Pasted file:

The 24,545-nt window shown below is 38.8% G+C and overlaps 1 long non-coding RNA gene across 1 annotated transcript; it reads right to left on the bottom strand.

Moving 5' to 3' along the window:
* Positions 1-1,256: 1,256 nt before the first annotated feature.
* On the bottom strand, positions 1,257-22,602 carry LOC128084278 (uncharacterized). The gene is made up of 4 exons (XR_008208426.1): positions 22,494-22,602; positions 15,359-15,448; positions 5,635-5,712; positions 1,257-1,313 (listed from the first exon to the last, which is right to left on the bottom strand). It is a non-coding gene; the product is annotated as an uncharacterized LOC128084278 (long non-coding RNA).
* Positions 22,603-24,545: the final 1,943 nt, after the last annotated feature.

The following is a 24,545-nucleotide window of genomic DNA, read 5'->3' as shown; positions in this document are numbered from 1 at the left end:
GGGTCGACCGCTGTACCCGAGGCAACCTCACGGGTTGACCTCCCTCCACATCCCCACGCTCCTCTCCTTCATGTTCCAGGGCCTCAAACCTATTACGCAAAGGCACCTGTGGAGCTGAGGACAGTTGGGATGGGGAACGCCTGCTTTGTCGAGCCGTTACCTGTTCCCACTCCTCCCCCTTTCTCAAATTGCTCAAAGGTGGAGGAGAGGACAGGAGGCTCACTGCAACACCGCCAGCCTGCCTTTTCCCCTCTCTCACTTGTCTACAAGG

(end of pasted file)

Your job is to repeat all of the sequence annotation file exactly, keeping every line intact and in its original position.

The 24,545-nt window shown below is 38.8% G+C and overlaps 1 long non-coding RNA gene across 1 annotated transcript; it reads right to left on the bottom strand.

Moving 5' to 3' along the window:
* Positions 1-1,256: 1,256 nt before the first annotated feature.
* On the bottom strand, positions 1,257-22,602 carry LOC128084278 (uncharacterized). The gene is made up of 4 exons (XR_008208426.1): positions 22,494-22,602; positions 15,359-15,448; positions 5,635-5,712; positions 1,257-1,313 (listed from the first exon to the last, which is right to left on the bottom strand). It is a non-coding gene; the product is annotated as an uncharacterized LOC128084278 (long non-coding RNA).
* Positions 22,603-24,545: the final 1,943 nt, after the last annotated feature.

The following is a 24,545-nucleotide window of genomic DNA, read 5'->3' as shown; positions in this document are numbered from 1 at the left end:
GGGTCGACCGCTGTACCCGAGGCAACCTCACGGGTTGACCTCCCTCCACATCCCCACGCTCCTCTCCTTCATGTTCCAGGGCCTCAAACCTATTACGCAAAGGCACCTGTGGAGCTGAGGACAGTTGGGATGGGGAACGCCTGCTTTGTCGAGCCGTTACCTGTTCCCACTCCTCCCCCTTTCTCAAATTGCTCAAAGGTGGAGGAGAGGACAGGAGGCTCACTGCAACACCGCCAGCCTGCCTTTTCCCCTCTCTCACTTGTCTACAAGG